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  • Article

    Fiends and Relations

    The first act of Sam Shepard's play Buried Child might have you wondering if the playwright wrote his drama shortly after watching the cult classic The Texas Chainsaw Massacre. At many points in Shepard's story, it seems as though an ectomorphic, sle...

    by Jim Lillie on October 9, 1997
  • Article

    Commercial Break

    R. Craig Miller, curator of the Architecture, Design and Graphics department at the Denver Art Museum, is out of step with the current trend in curating--and thank goodness for that. Too many curators today dispense with such inconvenient details as ...

    by Michael Paglia on October 2, 1997
  • Article

    Tex Nix

    If you're like most people, chances are there's a situation from your past, oft-told at small gatherings, that has always seemed worthy to you of dramatization. "After all," you say to yourself after having regaled a cozy audience of acquaintances wi...

    by Jim Lillie on October 2, 1997
  • Article

    Immigrant's Song

    "I want to yell things in newspapers," one character says in Leslie Ayvazian's play Nine Armenians. The granddaughter of a prominent minister who fled his native Armenia for freedom in America, she intends to tell anyone who will listen that her peop...

    by Jim Lillie on October 2, 1997
  • Article

    Small World

    It's no surprise that the name Arthur Szyk is unfamiliar. And not just because of all those consonants. First, Szyk's chosen forms of expression--miniature painting, illustration and illumination--are hardly the kinds of things that lead to fame...

    by Michael Paglia on September 25, 1997
  • Article

    Class Struggle

    By the time the curtain falls on David Mamet's Oleanna, you're likely to have changed your mind several times about whose side is more "right" in the two-character drama. You're also bound to gain new insight into a misunderstood, sometimes-maligned ...

    by Jim Lillie on September 25, 1997
  • Article

    Touch and Gogh

    Shouldering the tools of his trade, a gaunt figure walks on to the stage, opens his artist's easel and begins to paint. He dons a hat emblazoned with burning candles that set his canvas aglow, while a backdrop reflects dual self-portraits of the man'...

    by Jim Lillie on September 25, 1997
  • Article

    Not the Funnies

    Comics and the fine arts have overlapped "back as far as Hogarth," muses Boulder Museum of Contemporary Art director Cydney Payton. "Maybe even further back," chimes in Barbara Shark, chairman of the BMoCA board. Payton and Shark are talking about th...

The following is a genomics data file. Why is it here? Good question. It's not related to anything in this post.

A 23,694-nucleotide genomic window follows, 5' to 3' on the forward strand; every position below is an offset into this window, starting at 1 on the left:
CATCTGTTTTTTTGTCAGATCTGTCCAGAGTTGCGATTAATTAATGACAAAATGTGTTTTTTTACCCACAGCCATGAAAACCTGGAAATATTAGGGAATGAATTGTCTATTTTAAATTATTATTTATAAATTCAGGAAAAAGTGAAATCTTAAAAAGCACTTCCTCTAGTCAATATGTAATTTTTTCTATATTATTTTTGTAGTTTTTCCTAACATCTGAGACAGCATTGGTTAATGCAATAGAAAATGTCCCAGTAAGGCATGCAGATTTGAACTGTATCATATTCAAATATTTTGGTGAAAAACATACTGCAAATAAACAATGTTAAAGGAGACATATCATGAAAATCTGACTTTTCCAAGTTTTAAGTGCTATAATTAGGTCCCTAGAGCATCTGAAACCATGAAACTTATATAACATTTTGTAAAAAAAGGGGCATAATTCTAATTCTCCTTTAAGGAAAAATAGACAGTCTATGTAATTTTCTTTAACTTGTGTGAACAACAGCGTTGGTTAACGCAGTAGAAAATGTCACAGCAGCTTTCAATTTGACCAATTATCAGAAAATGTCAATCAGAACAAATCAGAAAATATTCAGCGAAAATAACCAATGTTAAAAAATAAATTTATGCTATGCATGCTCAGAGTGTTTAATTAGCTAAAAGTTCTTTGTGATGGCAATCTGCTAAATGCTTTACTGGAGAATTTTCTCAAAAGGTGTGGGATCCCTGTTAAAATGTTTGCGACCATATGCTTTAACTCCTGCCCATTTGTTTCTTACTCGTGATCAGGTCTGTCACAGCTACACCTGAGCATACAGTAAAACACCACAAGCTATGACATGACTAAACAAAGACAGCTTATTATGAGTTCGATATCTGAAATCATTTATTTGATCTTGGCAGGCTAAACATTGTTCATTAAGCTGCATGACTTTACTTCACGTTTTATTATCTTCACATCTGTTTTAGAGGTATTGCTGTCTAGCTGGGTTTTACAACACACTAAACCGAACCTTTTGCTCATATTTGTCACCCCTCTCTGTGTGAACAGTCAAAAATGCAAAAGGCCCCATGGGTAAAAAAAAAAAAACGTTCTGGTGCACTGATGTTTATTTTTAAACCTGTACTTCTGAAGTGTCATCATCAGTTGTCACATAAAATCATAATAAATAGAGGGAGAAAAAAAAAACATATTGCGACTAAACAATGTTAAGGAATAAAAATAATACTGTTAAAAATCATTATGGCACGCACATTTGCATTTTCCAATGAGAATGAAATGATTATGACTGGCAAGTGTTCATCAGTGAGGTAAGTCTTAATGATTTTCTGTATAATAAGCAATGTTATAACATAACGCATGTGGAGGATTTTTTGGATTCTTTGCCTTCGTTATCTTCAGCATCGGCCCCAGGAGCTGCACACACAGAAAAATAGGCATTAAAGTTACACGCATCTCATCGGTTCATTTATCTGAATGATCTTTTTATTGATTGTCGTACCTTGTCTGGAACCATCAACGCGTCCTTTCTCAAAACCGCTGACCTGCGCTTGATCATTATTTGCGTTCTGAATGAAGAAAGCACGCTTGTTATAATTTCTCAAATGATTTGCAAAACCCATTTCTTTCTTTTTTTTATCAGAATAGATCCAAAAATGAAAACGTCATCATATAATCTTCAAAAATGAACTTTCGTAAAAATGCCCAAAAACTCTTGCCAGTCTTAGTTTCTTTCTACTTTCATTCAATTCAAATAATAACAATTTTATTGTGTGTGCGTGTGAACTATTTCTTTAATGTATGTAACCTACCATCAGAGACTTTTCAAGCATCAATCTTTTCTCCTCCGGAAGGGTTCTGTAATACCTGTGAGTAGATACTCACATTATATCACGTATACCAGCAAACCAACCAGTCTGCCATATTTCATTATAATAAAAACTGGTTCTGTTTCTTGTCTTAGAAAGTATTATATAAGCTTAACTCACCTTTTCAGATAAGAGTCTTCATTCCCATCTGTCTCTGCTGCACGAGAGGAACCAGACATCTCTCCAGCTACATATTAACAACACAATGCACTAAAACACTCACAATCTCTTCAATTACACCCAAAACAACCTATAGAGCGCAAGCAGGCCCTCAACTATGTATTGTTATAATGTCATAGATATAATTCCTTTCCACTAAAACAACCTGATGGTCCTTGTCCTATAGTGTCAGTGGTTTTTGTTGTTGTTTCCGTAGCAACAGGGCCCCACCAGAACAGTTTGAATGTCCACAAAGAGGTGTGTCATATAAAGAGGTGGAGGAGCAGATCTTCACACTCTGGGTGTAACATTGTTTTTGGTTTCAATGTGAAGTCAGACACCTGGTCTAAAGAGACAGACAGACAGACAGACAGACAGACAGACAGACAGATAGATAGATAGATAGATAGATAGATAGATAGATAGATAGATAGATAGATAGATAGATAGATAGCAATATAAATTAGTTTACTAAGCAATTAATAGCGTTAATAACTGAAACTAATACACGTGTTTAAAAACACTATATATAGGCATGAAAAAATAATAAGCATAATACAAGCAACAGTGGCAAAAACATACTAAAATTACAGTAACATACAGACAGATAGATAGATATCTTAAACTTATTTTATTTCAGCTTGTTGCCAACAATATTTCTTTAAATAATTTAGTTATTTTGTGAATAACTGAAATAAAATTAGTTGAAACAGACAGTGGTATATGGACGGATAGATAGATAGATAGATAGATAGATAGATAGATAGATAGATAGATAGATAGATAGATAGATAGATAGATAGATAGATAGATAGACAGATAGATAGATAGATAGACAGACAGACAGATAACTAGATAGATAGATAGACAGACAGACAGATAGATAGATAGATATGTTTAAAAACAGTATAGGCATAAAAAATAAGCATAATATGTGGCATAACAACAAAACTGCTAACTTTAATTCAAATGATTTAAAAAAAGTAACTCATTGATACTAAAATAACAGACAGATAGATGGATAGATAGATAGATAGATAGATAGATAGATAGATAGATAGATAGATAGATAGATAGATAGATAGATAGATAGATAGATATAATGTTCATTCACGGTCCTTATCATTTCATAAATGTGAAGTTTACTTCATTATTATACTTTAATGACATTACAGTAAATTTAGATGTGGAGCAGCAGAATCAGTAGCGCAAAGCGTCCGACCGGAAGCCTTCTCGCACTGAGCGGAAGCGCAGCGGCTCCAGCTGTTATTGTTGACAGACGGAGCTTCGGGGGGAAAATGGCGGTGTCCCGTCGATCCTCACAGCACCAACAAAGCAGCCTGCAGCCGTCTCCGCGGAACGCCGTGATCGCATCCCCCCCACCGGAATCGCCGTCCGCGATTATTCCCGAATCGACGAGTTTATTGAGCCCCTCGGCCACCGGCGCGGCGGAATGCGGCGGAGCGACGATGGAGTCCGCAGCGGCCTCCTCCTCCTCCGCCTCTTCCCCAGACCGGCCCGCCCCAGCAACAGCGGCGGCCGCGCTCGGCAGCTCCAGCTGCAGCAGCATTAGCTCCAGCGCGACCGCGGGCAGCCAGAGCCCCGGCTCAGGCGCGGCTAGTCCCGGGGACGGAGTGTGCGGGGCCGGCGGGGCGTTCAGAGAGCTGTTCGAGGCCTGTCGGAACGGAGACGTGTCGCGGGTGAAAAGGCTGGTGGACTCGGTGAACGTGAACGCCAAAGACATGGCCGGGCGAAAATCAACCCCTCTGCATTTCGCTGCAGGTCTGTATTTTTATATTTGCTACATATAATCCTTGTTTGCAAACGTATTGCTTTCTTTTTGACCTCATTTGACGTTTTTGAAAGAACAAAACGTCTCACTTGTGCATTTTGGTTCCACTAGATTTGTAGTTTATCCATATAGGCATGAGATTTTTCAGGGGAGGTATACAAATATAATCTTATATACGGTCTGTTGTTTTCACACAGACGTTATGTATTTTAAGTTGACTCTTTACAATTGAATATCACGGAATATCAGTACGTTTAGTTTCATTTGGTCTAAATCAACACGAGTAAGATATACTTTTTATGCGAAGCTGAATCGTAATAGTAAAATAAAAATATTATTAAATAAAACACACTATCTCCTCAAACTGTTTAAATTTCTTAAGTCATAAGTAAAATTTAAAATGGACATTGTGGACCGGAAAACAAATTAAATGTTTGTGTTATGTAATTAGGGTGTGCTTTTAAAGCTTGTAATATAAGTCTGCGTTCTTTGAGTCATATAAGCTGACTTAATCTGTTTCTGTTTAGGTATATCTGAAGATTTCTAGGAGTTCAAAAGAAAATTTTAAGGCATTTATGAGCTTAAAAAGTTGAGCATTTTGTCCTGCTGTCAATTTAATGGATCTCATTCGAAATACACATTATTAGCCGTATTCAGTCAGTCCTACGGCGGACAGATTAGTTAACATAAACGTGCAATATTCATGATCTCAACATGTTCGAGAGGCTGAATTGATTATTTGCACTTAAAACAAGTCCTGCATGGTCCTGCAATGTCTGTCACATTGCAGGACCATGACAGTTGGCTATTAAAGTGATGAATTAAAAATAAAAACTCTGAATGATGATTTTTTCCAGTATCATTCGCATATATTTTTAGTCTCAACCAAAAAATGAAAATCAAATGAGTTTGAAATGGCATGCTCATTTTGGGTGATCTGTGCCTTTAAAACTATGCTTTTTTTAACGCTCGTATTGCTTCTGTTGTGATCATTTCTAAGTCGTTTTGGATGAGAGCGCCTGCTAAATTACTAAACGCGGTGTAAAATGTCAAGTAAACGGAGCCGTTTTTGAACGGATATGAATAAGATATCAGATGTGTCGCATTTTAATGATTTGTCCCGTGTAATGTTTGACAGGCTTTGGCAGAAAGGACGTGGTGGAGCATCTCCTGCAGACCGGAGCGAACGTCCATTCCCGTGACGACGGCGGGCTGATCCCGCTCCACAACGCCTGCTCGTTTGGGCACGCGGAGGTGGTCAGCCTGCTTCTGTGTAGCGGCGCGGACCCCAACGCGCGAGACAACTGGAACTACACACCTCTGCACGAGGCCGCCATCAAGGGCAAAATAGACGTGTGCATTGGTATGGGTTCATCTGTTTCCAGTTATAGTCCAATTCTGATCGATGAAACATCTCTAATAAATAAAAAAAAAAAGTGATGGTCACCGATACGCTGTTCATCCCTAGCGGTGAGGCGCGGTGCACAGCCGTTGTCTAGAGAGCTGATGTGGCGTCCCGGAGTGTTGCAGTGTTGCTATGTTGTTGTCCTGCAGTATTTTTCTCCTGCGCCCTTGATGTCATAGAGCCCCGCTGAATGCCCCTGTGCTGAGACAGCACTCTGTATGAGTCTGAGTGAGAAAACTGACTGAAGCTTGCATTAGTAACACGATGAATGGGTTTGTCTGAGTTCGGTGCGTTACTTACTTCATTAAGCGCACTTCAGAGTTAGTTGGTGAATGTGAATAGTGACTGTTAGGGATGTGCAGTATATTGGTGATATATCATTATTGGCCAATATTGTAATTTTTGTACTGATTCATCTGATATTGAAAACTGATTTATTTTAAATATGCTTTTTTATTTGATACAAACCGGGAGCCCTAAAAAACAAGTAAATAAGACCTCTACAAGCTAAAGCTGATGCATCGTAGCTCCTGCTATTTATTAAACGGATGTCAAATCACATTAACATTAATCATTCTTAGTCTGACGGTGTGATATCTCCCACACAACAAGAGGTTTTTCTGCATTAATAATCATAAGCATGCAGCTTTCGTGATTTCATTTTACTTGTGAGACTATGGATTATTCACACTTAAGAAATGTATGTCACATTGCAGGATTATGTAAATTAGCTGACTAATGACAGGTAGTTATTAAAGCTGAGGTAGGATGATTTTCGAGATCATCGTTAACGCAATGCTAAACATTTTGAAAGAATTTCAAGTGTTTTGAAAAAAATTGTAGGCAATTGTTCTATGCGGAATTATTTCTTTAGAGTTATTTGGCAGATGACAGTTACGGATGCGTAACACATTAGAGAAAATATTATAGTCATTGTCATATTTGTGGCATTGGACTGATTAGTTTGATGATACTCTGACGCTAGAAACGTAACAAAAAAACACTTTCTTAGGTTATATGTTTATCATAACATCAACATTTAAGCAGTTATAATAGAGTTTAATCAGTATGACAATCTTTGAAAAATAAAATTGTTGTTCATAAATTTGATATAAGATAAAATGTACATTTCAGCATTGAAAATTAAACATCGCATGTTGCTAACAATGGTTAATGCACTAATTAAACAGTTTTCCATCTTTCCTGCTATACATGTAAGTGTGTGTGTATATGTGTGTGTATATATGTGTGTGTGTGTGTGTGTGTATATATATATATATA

by Michael Paglia on September 18, 1997
  • Article

    Stage Rites

    Plays about the theater have enjoyed a healthy success for at least 2,500 years, ever since Greek dramas were followed on the day's bill of fare by comedies that made fun of the serious action preceding them. Somehow, audiences never tire of listenin...

    by Jim Lillie on September 18, 1997
  • Article

    Puttin' on the Hits

    A few years from now, an enterprising promoter is going to reap a considerable fortune repackaging the hits of, say, Madonna, Michael Jackson and Lyle Lovett. But the show won't be sold to American audiences by sending it out on the usual concert cir...

    by Jim Lillie on September 18, 1997
  • Article

    Painting the Town Red

    "It was a hell of a decision to make," says director Paul Hughes. "This is my life. The gallery is my identity." But even so, Hughes is closing Inkfish Gallery, his life for over twenty years, at the end of the month. Back in 1975, Hughes was th...

    by Michael Paglia on September 11, 1997
  • Article

    The Harried Experiment

    Something has happened to the experimental theater. Time was when an alternative-theater piece was certain to be as iconoclastic as it was entertaining--when performance pieces opposed in form and content to mainstream theater practices and conve...

    by Jim Lillie on September 11, 1997
  • Article

    Fall Colors

    Painting is a very old-fashioned method of making art. After all, it's been around for at least 15,000 years (as proven by cave paintings). Astoundingly, over those years painting has changed very little, except in terms of style. Otherwise, it's don...

    by Michael Paglia on September 4, 1997
  • Article

    New From New Mexico

    New Mexico's centuries-long traditions in the fine arts cast a deep shadow over Colorado art, both for better and for worse. It's not that we don't have our own strong traditions, particularly in painting and printmaking. It's just that there's so mu...